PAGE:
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Stoneman Douglas Tragedy Hits Close to Home for Anthony Rizzo, Zack Collins

Major League Baseball banded together to honor the victims of the Stoneman Douglas tragedy, a tragedy that hit close to home for Anthony Rizzo of the Cubs and Zack Collins of the White Sox.

Friday marked the return of baseball, exhibition baseball at least — but it also marked a day of remembrance by Major League Baseball, in honor of the 17 children and civilians that lost their lives on February 14 to a teenage gunman who entered the halls of Marjory Stoneman Douglas High School in Parkland, Florida and opened fire.

Major League Baseball decided that all teams will wear Stoneman Douglas baseball hats on this day, a sign of unity and togetherness between the survivors of the tragic mass-shooting, and the players and coaches across baseball. Commissioner Rob Manfred had this to say about the league’s effort to pay homage to those affected by the tragedy;

“Major League Baseball is proud to see our Clubs supporting the Parkland community and the students of Stoneman Douglas in a way that is both meaningful and natural to our sport. The idea began with several of our Grapefruit League Clubs and quickly turned into a league-wide effort. We hope this demonstration by our teams, players, coaches and umpires helps contribute to the healing process of everyone affected by this horrible tragedy.” -MLB Commissioner Rob Manfred

The shooting hits close to home for a few players across baseball. Oakland Athletics prospect Jesus Luzardo and Colorado Rockies prospect Colton Welker are both Stoneman Douglas alumni. Chicago Cubs’ first-baseman Anthony Rizzo is an alum of the Parkland, Florida high school as well.

Rizzo left camp to fly down to his hometown high school as soon as news broke last week, and called speaking at the candle light vigil held for the victims, “the hardest thing I’ve ever had to do.” When you take into consideration that Rizzo is a cancer survivor, his sentiment about the difficulty of speaking at the school echos even louder.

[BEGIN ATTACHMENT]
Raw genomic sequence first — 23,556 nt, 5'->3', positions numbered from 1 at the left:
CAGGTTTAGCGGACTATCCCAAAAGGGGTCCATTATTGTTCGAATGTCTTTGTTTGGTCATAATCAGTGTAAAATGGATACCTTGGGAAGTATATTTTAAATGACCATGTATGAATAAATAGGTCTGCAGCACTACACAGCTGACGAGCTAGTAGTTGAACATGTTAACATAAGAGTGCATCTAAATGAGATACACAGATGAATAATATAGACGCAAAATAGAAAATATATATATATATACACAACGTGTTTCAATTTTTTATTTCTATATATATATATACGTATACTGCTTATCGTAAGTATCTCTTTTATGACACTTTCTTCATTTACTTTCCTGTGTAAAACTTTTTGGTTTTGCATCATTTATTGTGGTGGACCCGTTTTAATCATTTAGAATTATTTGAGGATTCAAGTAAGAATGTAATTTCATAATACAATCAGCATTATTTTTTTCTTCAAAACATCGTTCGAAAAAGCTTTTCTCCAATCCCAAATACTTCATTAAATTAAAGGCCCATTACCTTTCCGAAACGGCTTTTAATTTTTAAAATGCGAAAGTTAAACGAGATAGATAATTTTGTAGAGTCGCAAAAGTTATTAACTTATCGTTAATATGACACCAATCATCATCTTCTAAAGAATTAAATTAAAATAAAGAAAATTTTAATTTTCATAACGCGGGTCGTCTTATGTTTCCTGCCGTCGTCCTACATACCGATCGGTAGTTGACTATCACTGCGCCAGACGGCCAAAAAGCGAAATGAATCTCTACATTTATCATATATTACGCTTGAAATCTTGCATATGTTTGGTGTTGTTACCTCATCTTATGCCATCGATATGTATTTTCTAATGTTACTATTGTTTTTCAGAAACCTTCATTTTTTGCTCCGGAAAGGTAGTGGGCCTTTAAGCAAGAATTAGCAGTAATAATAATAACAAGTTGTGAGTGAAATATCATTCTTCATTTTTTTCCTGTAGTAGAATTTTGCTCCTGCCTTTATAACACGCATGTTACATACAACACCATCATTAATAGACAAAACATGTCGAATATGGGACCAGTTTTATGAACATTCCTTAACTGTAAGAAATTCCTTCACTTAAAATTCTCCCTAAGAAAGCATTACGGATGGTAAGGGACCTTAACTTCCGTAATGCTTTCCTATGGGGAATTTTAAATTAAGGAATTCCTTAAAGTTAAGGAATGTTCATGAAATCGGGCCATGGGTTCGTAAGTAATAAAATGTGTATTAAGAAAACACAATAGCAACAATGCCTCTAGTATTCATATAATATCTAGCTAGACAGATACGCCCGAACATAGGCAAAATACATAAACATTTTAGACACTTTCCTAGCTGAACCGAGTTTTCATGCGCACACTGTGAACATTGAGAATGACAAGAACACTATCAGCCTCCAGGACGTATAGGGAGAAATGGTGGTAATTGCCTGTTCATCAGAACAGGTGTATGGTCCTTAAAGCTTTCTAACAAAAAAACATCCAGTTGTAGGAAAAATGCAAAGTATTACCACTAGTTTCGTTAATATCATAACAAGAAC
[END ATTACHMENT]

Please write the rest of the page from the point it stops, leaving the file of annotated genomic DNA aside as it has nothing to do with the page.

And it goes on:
While Rizzo surely wishes that the city of Parkland, and Marjory Stoneman Douglas High School wasn’t in the national spotlight for this reason, he is amazed by the amount of support that the Florida town is receiving from the rest of the nation.

“It’s unfortunate that the city is getting so much recognition for this reason,” Rizzo said Friday. “But I think it’s amazing that you know you see the golfers yesterday with all the ribbons and you see everyone honoring what’s going on right now and these kids [and] the whole city is rallying around a lot to see the changes. It’s nice to see.”

The shooting also hit close to home for White Sox catching prospect Zack Collins, who grew up not far from Stoneman Douglas, and has a younger sister who attends high school roughly 20 miles from the site of the February 14 tragedy.

“It’s tough for me because I have a sister (Zoe) in high school 20 miles from there,” Collins said. “They’ve had a bunch of threats after the shooting happened and she’s scared to go to school. Obviously, some sort of change needs to happen. It’s tough for young kids to have to be scared to go to school. It’s just not right.”

Collins is right, something needs to change — and that change needs to come quickly. There won’t be a gun law or gun control soap box here folks, but I’d like to imagine that regardless of you core beliefs or your political affiliation, the all of us have enough common sense to realize that there’s no way in hell a teenager should be able to legally purchase a military-grade assault rifle.

There’s too many occurrences of these mass-shootings going on in this day in age to attempt to rationalize, or justify a child being able to purchase and posses that type of weapon, it’s just asinine. For now, I’ll leave you with Anthony Rizzo’s words that are sure to resonate with everyone.

“We see this on TV too often. I feel like it’s all the time. There’s a cycle to it. We get horrified that this violence is inflicted on our kids. We get angry that there’s nothing we can do and nothing is done about it. And then we ultimately get immune and move on to something else. But then it happens in our own town — in your own school, or the movie theater, or a nightclub, or a church. And we realize that it can happen to us, in our safe and tight-knit community, Parkland.”

“Look, I’m a baseball player, but I’m also an American. I’m a Floridian and I’m a Parklander — for life,” Rizzo said. “While I don’t have all the answers, I know that something has to change before this is visited on another community, and another community, and another community.”
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